Eva-Maria Baur, Robert Zimmermann, Verena Müller, Waltraud Mair

University Clinic of Plastic, Reconstructive and Aesthetic Surgery, lnnsbruck, Austria

In our clinic we are looking for the results after two minimally invasive treatments for Dupuytren disease in a prospective non-randomized study since 2011. With the upcoming possible treatment with collagenase the “”old fashioned" therapy with percutaneous needle fasciotomy (PNF) becomes a big revival. The purpose of the non-randomized prospective study was to Iook for differences regarding the two possible treatments. The results after 12 to 24 months was already presented. Now we get the results with a follow-up minimum of three years. In our clinic we propose and perform both treatments, the decision is taken together with the patient. Since more than 5 years we (try to) follow-up the patients regarding the results preoperative, after 3 weeks, 3, 6, 12, 24, 36, … months; regarding function, scars, and recurrence (worsening of contracture in comparison to 3 weeks postop at least for 20°). In the study since 1/2012 to 9/2016 we get overall 108 patients, overall we treated 185 minimal-invasive in this time. As a lot of people are not coming to the late clinical controls we start a recall to bring them back to the clinic. Now we got the following results with minimum FU of 36 months: Patients treated with Xiapex: 15 patients – 5 recurrences (2 in MCP and 3 in PIP joint) PNF: 23 patients – 6 recurrences (1 in MCP and PIP joint, 5 in PIP joint) Post “operative" treatment is night-splinting for 6 weeks. We report our results of both groups. As in our first report in 2014 and 2015 within results from 1 to 2 years postop, we cannot find a real difference between both groups. We report also the pros and cons of the two different treatment options. The groups are still very small, comparing to all the patients are treated, but it is very difficult to bring the people back to the clinic, if they don’t feel the need of further treatment (with or without a recurrence), but we are still trying to get more people back.

Özge İpek 1, Mustafa Nazım Karalezli 2, Oğuzhan Şamil Erciyes 2, Nevres Hürriyet Aydoğan 2, Kılıçhan Bayar 1

1 Muğla Sıtkı Koçman University, Faculty of Health Sciences, Department of Physiotherapy and Rehabilitation, Muğla, Turkey; 2 Muğla Sıtkı Koçman University, Faculty of Medicine, Department of Orthopedics and Traumatology, Muğla, Turkey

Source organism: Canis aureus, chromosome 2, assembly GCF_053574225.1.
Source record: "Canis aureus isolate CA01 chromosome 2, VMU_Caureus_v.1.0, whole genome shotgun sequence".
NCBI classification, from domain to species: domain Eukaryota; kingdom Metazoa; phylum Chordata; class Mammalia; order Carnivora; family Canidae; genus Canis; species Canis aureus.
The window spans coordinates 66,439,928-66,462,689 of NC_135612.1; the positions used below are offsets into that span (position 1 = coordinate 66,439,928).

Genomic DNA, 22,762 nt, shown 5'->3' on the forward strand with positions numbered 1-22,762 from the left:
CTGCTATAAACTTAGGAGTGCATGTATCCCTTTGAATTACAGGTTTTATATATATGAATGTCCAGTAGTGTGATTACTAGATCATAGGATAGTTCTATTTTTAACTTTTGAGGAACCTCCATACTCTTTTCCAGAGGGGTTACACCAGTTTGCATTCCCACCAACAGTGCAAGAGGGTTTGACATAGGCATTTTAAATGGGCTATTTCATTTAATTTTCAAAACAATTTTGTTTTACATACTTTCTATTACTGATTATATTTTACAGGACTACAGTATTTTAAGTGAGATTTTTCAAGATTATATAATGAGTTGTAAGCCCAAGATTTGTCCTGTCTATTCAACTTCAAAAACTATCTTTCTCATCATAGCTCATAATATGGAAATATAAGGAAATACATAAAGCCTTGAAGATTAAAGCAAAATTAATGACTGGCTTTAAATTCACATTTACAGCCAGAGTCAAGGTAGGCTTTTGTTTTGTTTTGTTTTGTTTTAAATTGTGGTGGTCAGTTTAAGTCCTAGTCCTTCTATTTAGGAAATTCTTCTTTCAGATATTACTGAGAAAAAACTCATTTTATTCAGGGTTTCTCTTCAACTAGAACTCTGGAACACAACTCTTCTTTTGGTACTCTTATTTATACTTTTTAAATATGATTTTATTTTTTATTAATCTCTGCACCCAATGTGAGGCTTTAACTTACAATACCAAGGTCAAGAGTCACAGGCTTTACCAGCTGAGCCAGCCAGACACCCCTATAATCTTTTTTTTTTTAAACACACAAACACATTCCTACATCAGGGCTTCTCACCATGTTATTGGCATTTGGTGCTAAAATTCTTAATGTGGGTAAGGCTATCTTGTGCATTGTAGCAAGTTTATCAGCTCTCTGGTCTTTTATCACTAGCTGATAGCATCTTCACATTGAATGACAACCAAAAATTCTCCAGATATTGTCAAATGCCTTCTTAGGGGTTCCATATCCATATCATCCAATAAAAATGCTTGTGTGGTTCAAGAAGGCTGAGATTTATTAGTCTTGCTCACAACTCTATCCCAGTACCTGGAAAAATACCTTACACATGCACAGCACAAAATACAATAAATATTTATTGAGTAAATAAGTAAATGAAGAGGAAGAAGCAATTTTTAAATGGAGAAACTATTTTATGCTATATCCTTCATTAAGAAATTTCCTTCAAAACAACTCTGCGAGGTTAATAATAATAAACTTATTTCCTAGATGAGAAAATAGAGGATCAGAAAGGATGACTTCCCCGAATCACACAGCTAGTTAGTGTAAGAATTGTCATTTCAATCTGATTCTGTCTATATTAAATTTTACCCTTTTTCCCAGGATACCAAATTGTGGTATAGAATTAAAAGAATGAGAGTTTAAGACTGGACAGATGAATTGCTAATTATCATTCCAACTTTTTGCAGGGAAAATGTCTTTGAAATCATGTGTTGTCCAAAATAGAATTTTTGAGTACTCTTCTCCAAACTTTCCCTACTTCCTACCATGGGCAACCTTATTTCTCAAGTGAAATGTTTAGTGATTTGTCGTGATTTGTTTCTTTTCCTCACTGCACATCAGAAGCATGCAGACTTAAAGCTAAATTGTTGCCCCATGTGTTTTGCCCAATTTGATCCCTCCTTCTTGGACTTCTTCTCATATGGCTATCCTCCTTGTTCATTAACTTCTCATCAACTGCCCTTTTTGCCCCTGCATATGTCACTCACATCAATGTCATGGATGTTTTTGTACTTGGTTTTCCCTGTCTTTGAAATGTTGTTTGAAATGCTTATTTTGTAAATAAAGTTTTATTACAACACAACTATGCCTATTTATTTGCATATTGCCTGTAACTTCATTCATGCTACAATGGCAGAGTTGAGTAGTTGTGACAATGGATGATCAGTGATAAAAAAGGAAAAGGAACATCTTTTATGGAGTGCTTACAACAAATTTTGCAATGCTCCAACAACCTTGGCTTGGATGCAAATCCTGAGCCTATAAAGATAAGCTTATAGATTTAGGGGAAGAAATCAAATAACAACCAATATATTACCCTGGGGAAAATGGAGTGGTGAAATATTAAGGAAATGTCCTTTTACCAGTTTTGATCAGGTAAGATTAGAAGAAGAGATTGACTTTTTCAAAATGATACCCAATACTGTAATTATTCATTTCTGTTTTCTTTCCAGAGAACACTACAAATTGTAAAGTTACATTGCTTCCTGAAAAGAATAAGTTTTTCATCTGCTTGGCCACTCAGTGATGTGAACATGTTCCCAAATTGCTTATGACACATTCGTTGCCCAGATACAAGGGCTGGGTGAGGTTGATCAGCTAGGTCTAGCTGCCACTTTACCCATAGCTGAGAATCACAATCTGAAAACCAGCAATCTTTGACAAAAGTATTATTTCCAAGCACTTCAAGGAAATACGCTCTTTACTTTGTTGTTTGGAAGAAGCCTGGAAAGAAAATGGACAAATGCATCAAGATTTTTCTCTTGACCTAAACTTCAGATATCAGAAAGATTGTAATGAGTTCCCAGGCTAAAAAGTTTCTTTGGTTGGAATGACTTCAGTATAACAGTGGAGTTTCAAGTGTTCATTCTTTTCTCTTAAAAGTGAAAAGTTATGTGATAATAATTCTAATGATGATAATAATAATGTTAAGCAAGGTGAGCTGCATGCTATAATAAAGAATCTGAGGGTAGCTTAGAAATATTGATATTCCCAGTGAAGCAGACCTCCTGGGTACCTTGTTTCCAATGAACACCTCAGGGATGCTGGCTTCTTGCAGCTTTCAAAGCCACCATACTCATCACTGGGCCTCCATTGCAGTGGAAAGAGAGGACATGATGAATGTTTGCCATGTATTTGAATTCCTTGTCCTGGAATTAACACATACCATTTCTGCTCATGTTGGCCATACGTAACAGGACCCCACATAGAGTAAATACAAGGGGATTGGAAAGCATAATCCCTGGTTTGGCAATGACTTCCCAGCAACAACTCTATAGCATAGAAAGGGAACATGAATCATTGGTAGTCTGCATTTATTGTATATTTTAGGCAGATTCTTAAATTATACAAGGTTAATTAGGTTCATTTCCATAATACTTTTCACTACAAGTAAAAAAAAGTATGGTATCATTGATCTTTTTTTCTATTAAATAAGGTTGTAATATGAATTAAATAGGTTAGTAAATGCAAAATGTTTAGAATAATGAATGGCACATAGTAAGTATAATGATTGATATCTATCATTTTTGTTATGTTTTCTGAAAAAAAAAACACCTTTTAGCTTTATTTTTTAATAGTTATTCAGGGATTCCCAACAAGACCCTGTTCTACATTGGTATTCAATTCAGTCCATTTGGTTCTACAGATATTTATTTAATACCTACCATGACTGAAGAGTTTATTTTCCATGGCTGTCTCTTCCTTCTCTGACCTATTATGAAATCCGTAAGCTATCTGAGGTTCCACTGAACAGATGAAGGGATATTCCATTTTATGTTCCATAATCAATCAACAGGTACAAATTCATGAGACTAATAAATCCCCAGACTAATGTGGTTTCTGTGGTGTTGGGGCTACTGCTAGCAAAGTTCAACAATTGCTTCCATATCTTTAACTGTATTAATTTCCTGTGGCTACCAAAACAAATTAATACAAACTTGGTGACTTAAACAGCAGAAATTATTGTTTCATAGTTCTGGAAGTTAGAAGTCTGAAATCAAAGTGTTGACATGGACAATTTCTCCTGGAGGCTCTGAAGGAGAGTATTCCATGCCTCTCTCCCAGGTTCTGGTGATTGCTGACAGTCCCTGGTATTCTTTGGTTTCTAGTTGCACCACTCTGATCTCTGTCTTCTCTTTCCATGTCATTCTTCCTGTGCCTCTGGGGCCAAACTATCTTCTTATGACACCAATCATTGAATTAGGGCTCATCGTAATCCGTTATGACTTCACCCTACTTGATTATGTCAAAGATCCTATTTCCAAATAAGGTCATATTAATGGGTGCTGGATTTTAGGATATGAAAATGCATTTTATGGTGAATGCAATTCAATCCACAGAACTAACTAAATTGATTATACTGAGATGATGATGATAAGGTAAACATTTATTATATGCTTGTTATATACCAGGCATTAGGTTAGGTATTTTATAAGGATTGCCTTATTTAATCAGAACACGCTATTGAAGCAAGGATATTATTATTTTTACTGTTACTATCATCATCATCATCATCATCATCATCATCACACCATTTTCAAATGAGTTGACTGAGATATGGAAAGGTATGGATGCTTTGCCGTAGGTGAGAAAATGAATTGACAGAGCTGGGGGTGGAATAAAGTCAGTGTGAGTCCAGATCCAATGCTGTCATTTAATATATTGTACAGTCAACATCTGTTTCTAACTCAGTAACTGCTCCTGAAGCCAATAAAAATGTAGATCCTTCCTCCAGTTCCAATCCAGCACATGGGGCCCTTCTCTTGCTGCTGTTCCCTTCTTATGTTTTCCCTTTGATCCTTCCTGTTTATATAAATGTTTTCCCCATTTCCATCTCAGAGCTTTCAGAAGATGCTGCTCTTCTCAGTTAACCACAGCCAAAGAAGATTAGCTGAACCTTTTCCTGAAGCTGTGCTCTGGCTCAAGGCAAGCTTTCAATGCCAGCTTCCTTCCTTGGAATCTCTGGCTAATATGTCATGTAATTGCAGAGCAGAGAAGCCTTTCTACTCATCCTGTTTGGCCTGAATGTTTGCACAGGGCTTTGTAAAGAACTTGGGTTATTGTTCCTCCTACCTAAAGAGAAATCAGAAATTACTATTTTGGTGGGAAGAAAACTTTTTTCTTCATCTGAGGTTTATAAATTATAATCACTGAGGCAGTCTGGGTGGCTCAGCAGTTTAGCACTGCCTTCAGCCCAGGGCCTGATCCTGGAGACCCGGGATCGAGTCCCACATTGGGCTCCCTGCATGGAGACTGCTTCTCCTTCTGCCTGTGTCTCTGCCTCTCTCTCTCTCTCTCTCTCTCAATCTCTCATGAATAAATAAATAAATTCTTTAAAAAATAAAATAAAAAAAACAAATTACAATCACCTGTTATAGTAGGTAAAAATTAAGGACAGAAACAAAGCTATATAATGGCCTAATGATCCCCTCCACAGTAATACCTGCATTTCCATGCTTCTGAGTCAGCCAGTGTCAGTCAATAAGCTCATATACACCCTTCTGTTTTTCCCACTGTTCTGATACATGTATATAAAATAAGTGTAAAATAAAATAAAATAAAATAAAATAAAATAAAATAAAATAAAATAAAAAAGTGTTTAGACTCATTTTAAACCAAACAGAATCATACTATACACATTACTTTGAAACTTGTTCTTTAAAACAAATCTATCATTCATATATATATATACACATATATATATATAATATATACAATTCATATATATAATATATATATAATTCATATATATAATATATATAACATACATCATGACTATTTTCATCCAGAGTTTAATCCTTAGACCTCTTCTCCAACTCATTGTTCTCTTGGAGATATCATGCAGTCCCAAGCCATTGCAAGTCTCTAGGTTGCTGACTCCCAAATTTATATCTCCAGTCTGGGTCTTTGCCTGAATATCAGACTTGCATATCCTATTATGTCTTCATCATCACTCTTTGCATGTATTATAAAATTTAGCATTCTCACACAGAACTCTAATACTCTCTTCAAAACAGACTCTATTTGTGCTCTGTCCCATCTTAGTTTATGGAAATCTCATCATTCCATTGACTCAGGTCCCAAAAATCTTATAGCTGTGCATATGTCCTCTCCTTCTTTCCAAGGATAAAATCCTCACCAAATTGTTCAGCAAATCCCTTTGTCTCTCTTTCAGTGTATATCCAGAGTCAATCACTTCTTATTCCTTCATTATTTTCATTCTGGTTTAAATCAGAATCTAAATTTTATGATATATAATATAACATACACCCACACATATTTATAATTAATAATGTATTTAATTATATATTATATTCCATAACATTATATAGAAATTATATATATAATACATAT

Objective: Dupuytren’s disease (DD) is a common benign fibromatosis of the palmar fascia causing chronic contracture of the fingers. The exact etiology of DD have not been entirely identified. The general aspect is that a combination of risk factors can influence in genetically predisposed patients. These include diabetes, smoking, older age, menopause, alcohol consumption and male gender. The objective of this study was to investigate the etiologic factor of associated with DD. Methods: This study was planned as a descriptive study. Ethics committee approval was obtained for the research. A total of 120 patients who received the diagnosis of DD by the orthopaedic surgeon. All patients signed an informed consent form. A sociodemographic form was prepared by researchers used to evaluate etiologic factors of DD. All patients completed the questionnaire which related to gender, dominant hand, affected fingers, smoking and drinking alcohol habits and history. Results: A total of 50 patients with DD (16 female, 34 male) were participated voluntarily in the study. The average age of participants was 61.26±11.85 years. The mean height was 1.62±0.07 m, the mean body weight was 68±12.03 kg and the mean body mass index was 25.4±3.8 kg/m2. Weight, height and body mass index were not statistically correlated with DD. Both hands were affected in two cases (4%). In our study the most affected finger is 4th finger (n=30, 60%). 80% of participants used his/her right hand dominantly. No correlation was found between the dominant hand and the affected side (p = 0.45). The average duration of DD was 1.44±0.5 years. 14% of participants were smokers. No significant relation was found between smoking and DD in our study (p= 0.23). None of participants had drinking alcohol habit. This study found no correlation with drinking alcohol with DD in our population. Conclusions: Results show that the prevalence of DD was significantly higher among men than among women. The most affected finger is 4th finger. Our study found no correlation with smoking with DD. Further research must be undertaken to clarify the relation with the etiologic factors in large population with DD. In conclusion, a large-scale research is necessary to determine the etiology and in order to confirm the relationships between etiologic factors and DD.